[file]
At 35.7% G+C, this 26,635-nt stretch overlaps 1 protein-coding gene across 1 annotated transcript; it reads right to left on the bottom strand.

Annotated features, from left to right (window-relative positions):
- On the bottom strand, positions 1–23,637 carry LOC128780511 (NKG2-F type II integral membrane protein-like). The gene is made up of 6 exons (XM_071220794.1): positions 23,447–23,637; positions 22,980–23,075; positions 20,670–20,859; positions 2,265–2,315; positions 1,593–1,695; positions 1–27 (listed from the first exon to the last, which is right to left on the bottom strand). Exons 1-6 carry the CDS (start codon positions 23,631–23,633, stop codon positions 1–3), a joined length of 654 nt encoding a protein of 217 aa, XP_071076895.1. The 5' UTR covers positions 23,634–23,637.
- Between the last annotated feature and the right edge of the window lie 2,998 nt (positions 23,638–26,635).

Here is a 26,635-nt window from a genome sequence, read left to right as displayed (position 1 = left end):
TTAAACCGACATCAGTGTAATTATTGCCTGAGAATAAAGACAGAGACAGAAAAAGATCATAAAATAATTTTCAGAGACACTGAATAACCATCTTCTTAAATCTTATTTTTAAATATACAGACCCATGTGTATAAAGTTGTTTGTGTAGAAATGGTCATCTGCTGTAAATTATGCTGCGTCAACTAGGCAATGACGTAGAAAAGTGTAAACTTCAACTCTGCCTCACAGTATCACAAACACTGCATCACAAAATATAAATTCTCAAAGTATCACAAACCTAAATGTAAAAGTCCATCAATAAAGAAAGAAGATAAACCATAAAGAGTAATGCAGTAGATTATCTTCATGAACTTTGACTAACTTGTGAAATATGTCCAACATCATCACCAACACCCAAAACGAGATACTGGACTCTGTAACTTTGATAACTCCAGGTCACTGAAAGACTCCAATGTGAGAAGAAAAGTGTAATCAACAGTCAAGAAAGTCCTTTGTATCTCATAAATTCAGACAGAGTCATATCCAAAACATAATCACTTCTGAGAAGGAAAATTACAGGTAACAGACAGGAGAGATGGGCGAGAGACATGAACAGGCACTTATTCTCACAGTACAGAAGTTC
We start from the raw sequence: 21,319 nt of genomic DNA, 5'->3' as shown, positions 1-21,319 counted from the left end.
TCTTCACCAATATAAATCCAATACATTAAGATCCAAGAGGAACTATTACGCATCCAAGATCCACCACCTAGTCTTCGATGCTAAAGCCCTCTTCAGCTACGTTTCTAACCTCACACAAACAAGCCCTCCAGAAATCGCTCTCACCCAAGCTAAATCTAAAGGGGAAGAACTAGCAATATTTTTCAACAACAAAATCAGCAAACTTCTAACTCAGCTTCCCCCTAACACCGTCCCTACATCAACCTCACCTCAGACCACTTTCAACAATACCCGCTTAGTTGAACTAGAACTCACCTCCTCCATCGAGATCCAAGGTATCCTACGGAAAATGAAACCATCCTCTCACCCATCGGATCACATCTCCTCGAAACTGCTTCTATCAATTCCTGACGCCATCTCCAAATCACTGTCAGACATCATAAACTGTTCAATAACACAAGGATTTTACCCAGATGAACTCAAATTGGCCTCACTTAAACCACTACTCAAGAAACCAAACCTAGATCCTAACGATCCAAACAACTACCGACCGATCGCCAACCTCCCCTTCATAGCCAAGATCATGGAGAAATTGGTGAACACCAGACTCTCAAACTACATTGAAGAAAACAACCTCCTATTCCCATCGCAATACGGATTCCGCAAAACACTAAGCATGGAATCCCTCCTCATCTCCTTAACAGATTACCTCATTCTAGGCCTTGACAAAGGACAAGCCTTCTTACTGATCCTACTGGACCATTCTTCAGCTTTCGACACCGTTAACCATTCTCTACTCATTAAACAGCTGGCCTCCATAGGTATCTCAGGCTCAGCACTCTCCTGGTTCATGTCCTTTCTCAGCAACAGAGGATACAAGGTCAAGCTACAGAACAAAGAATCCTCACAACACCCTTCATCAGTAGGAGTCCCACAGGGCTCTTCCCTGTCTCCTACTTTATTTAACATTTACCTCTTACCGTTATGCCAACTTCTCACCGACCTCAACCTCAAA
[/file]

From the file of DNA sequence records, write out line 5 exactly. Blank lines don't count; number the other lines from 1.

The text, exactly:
Here is a 26,635-nt window from a genome sequence, read left to right as displayed (position 1 = left end):